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March 4, 2024

Good Car Co and Enova in bulk-buy partnership

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Enova Community Energy Head Energy Coach Seb Crangle and Anthony Broese van Groenou, Co-founder and director Good Car Co with some of the vehicles that will be available for a test drive at the Show & Shine event on 30 April.

Northern Rivers locals locked out of buying an electric vehicle because of cost can now access more affordable EVs through Enova Community Energy’s bulk-buy in partnership with the Good Car Co.

The Good Car Company is partnering with social enterprise Enova community energy to deliver the Northern Rivers EV bulk-buy campaign.

Good Car cofounder Anthony Broese van Groenou says that Goodcar.co works to decarbonise transport by offering access to affordable electric vehicles. ‘Hundreds of Australians are now driving 100 per cent electric cars because of the bulk-buy campaigns. The EV bulk-buy will offer more affordable access to new Polestar 2 and Hyundai EV’s as well as the import of second-hand Nissan Leafs.’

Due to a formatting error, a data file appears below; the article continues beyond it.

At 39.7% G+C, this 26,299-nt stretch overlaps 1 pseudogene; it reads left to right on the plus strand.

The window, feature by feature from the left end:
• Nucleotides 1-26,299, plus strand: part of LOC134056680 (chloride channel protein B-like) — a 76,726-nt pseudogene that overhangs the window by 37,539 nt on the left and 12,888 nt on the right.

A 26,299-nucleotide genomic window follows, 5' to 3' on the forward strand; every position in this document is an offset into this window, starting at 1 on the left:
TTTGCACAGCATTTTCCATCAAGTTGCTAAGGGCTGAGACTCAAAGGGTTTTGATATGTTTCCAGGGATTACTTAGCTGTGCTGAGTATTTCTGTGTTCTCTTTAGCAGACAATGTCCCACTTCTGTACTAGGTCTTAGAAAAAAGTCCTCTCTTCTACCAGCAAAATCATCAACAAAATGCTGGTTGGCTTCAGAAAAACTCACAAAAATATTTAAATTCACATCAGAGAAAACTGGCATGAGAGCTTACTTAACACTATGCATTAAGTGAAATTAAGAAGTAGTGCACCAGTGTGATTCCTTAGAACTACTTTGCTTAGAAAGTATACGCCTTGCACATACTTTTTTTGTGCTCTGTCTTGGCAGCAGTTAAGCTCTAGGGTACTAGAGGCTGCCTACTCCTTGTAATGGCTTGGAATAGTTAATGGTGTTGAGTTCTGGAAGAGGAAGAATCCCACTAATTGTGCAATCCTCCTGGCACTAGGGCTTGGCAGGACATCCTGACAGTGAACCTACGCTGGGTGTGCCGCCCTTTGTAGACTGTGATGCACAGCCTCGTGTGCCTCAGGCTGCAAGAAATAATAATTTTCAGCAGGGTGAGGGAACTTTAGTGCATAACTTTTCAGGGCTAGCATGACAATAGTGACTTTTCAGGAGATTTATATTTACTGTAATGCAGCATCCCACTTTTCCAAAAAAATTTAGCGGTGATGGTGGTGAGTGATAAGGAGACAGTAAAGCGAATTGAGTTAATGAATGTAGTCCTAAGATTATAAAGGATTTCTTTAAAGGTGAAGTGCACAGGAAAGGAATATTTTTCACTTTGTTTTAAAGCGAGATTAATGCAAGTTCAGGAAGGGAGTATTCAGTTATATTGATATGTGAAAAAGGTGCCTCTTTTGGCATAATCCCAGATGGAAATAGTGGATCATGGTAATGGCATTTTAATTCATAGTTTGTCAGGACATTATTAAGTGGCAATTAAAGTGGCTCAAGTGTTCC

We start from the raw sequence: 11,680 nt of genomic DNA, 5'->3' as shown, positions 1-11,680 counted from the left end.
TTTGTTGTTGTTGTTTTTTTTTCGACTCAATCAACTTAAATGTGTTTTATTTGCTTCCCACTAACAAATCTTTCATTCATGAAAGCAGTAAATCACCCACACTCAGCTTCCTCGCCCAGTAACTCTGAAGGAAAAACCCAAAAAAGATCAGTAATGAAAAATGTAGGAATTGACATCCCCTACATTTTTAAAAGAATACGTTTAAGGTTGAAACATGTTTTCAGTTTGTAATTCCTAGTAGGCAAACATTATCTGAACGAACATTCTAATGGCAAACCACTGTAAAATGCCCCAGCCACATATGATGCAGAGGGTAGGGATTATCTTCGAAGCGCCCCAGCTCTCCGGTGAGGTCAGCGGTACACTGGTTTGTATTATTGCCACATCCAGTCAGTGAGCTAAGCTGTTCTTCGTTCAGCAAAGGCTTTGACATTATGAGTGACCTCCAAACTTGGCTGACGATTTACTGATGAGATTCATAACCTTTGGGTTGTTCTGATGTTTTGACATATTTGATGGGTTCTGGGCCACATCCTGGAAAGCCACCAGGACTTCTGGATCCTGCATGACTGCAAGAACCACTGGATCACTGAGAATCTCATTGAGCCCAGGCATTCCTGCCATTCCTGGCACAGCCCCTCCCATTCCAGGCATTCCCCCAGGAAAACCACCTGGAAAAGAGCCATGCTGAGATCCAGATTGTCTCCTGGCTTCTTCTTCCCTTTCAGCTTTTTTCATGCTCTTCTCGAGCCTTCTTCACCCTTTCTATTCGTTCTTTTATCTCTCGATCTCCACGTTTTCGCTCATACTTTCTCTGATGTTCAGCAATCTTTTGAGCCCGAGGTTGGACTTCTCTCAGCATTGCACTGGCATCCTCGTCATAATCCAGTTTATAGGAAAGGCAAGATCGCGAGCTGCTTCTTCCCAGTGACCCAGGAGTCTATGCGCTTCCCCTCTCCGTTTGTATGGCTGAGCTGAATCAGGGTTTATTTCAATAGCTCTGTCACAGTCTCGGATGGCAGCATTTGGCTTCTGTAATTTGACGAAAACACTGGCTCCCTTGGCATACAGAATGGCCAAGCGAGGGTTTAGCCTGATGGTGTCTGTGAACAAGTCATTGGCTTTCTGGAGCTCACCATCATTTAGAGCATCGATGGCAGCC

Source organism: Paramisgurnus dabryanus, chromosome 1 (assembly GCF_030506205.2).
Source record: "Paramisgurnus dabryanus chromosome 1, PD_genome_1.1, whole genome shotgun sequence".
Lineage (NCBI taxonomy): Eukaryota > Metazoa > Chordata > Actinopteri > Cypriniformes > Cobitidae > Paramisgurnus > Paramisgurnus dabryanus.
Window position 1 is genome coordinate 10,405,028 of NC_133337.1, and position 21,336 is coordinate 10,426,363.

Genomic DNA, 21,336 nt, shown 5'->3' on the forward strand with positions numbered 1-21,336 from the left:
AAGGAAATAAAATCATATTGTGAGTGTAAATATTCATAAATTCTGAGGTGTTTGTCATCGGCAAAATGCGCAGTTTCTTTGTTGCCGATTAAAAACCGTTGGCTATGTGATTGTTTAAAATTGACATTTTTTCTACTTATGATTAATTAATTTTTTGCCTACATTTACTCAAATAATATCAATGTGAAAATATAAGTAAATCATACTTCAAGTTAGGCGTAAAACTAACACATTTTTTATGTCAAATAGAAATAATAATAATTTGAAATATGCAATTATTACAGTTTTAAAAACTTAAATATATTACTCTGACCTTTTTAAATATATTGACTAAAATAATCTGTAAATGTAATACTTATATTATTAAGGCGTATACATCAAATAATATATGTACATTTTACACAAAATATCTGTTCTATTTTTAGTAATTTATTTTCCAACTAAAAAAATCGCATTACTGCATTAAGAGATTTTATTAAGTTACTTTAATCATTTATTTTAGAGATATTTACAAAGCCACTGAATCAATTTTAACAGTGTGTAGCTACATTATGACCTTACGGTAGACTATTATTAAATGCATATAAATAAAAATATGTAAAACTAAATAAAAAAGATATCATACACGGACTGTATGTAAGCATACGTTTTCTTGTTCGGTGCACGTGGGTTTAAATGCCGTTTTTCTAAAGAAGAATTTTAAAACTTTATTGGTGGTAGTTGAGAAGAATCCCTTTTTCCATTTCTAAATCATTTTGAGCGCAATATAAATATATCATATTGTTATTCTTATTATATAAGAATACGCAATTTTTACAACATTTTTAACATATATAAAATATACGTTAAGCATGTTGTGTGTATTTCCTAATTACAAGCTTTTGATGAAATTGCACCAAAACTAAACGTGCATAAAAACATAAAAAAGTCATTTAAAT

Australia’s third-largest source of greenhouse gas emissions

Enova Community Energy CEO Felicity Stening, says transport is Australia’s third-largest source of greenhouse gas emissions and cars are responsible for roughly half of these emissions. ‘Transitioning to EVs is a key piece of the climate action puzzle for Australian households however it’s been too expensive for most until now.’

Mr van Groenou says the bulk-buy campaign is very different to ordinary car sales. ‘Goodcar partners with local community groups and donates part of their profits to support community climate and sustainability action.

Expand their zero-emissions journey

‘We’re excited to offer Enova’s community of customers, shareholders, and supporters the opportunity to expand their zero-emissions journey through this bulk-buy which makes EVs more affordable.’

NSW has a suite of policies that are making electric car ownership more and more attractive. Electric cars are exempt from Stamp Duty and a $3,000 subsidy is applied to all new EV sales, further increasing EV affordability.

‘The NSW Government has committed $171 million to help build world-class electric vehicle charging infrastructure over the next four years making it super easy to drive around the state in an electric car’ said Mr van Groenou.